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VOL. 127 | NO. 33 | Friday, February 17, 2012




Kuhn Enjoys Change of Pace As Airport Authority Counsel

By Andy Meek

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Editor’s Note: This is the last in a Daily News series featuring past winners of the Bobby Dunavant Public Service Awards, which annually honor one elected and one non-elected government official. The 2012 awards will be presented Wednesday, Feb. 22.

KUHN

(Photo: Memphis Daily News File Photo)

Brian Kuhn is a veteran attorney who for years worked around politicians, issued opinions often born out of political questions and had an office Downtown – in the geographic center of political life.

Which is why he describes his current job, where he’s worked since late 2010 as legal counsel for the Memphis-Shelby County Airport Authority, in such refreshing terms.

It’s been a change of pace for him in many ways. Until leaving county government about a year after his old boss and former Shelby County Mayor A C Wharton Jr. was elected as Memphis’ new mayor, management was a large part of what Kuhn did, in addition to the law work.

There were a few dozen assistant county attorneys, all part of an entire department that needed to be managed constantly. Whereas at the airport, the in-house legal team includes Kuhn and only one other person, a paralegal.

Differences aside – including what Kuhn said is an extreme amount of regulation in aviation law because of its federal governance compared to what he dealt with at the county – he likes the setting. His position now also is more akin to that of a corporate general counsel, and he contends the environment in which he works, Memphis International Airport, is one of Memphis’ best assets.

“I’ve found the airport to be one of the absolute crown jewels of Memphis, as far as the board and how it runs things,” Kuhn said. “They’re very oriented toward success and have good people here. It’s a refreshing place to work, quite frankly.”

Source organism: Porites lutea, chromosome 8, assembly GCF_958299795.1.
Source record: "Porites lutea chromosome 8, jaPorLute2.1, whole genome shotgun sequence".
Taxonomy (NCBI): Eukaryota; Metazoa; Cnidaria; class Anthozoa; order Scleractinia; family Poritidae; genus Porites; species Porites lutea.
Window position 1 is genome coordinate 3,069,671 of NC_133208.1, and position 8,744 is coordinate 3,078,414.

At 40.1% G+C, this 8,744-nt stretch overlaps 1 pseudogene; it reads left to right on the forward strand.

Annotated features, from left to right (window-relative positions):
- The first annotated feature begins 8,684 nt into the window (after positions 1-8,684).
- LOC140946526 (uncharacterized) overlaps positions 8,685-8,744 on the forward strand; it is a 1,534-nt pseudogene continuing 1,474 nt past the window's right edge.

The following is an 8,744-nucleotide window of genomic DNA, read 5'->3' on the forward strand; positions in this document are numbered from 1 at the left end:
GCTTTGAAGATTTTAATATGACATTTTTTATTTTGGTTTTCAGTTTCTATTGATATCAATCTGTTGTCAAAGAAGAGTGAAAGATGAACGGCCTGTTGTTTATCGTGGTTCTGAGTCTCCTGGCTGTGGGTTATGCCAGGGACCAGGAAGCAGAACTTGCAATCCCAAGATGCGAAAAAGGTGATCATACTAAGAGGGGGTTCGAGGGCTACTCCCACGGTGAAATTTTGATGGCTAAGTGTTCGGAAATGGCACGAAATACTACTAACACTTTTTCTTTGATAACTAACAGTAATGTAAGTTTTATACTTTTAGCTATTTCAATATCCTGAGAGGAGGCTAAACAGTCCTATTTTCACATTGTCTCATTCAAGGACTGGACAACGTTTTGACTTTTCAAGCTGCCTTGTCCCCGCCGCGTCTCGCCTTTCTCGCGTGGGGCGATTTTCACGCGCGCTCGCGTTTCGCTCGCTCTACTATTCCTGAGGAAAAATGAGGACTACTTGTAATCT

Besides his many years spent in the law profession, Kuhn is a past winner of the Bobby Dunavant Public Service Award that honors one elected official and one non-elected official each year.

This is the last in a series of articles about past winners of the award, which will be given Wednesday, Feb. 22, by the Rotary Club of Memphis East and the Dunavant family at the Holiday Inn University of Memphis. The Daily News and the University of Memphis are sponsors of the awards named for the late Probate Court clerk.

Kuhn retired from county government around Sept. 1, 2010, and started at the airport about a month later.

The airport job came through happenstance. After his retirement, he’d already planned to look for either a part-time or fulltime position, if one presented itself, because he was only 62 at the time and wanted to continue to work.

“And it just so happened Sara Hall was the general counsel out here,” Kuhn said. “Sara was the city (of Memphis) attorney several years ago, and when she first became city attorney, I called Sara up and we had some lunches. I kind of gave her my advice, such as it was, about government law, since I’d been county attorney for many years.”

Kuhn went through two tours of duty as county attorney, first from 1982 to 1994, then again from 2003 to 2010.

“So Sara and I became acquainted through that route,” he said. “I called her up out here just to see if she had some sort of a need for an hourly or part-time person, because I knew she was the sole general counsel out here by herself. And it just so happened that the day I called her I learned she’d resigned either that day or that week to go take the position of general counsel at ALSAC-St. Jude.”

She suggested he think about applying for the job she was vacating, and one thing, as they say, led to another.

During his time with county government as its head attorney, he was on hand for major issues that included everything from opening a new Criminal Justice Center to building The Pyramid arena to the restructuring of county government into its current form, as well as failed attempts at consolidation.

He credits his father, a former president of the American Bar Association in the 1960s, as part of his inspiration for pursuing the law as a career. His advice to young lawyers is to find a specific area of the law in which they enjoy practicing, one that “inspires you to have intellectual curiosity, an interest in what you’re doing and a good feeling about what you’re doing.”

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